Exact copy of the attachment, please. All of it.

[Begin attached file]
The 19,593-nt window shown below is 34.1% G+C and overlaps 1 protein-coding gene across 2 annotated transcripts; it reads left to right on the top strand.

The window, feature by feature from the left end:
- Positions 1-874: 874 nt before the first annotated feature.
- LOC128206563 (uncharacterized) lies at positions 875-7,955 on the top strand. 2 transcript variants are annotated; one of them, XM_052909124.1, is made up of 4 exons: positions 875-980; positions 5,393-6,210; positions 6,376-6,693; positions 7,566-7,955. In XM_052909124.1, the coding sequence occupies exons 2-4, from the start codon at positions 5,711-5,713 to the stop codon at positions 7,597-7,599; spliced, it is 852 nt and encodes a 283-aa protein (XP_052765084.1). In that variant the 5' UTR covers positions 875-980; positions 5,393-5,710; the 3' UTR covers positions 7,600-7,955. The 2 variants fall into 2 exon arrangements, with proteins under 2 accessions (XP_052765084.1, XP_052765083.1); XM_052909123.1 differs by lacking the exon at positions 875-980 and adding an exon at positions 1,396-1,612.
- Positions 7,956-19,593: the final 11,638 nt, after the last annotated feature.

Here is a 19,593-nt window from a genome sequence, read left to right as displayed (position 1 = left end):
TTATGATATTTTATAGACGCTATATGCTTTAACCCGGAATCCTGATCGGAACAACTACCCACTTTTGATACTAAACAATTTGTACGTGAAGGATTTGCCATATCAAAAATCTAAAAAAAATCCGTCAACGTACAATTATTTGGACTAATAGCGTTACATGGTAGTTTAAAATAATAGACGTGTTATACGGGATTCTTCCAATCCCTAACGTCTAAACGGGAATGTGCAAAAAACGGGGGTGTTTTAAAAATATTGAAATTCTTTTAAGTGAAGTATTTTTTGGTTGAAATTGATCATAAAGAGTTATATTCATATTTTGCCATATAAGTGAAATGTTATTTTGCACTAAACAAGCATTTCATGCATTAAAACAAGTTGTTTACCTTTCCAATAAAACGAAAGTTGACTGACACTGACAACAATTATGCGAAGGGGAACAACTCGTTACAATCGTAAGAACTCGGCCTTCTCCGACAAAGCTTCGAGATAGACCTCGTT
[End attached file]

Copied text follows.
The 19,593-nt window shown below is 34.1% G+C and overlaps 1 protein-coding gene across 2 annotated transcripts; it reads left to right on the top strand.

The window, feature by feature from the left end:
- Positions 1-874: 874 nt before the first annotated feature.
- LOC128206563 (uncharacterized) lies at positions 875-7,955 on the top strand. 2 transcript variants are annotated; one of them, XM_052909124.1, is made up of 4 exons: positions 875-980; positions 5,393-6,210; positions 6,376-6,693; positions 7,566-7,955. In XM_052909124.1, the coding sequence occupies exons 2-4, from the start codon at positions 5,711-5,713 to the stop codon at positions 7,597-7,599; spliced, it is 852 nt and encodes a 283-aa protein (XP_052765084.1). In that variant the 5' UTR covers positions 875-980; positions 5,393-5,710; the 3' UTR covers positions 7,600-7,955. The 2 variants fall into 2 exon arrangements, with proteins under 2 accessions (XP_052765084.1, XP_052765083.1); XM_052909123.1 differs by lacking the exon at positions 875-980 and adding an exon at positions 1,396-1,612.
- Positions 7,956-19,593: the final 11,638 nt, after the last annotated feature.

Here is a 19,593-nt window from a genome sequence, read left to right as displayed (position 1 = left end):
TTATGATATTTTATAGACGCTATATGCTTTAACCCGGAATCCTGATCGGAACAACTACCCACTTTTGATACTAAACAATTTGTACGTGAAGGATTTGCCATATCAAAAATCTAAAAAAAATCCGTCAACGTACAATTATTTGGACTAATAGCGTTACATGGTAGTTTAAAATAATAGACGTGTTATACGGGATTCTTCCAATCCCTAACGTCTAAACGGGAATGTGCAAAAAACGGGGGTGTTTTAAAAATATTGAAATTCTTTTAAGTGAAGTATTTTTTGGTTGAAATTGATCATAAAGAGTTATATTCATATTTTGCCATATAAGTGAAATGTTATTTTGCACTAAACAAGCATTTCATGCATTAAAACAAGTTGTTTACCTTTCCAATAAAACGAAAGTTGACTGACACTGACAACAATTATGCGAAGGGGAACAACTCGTTACAATCGTAAGAACTCGGCCTTCTCCGACAAAGCTTCGAGATAGACCTCGTT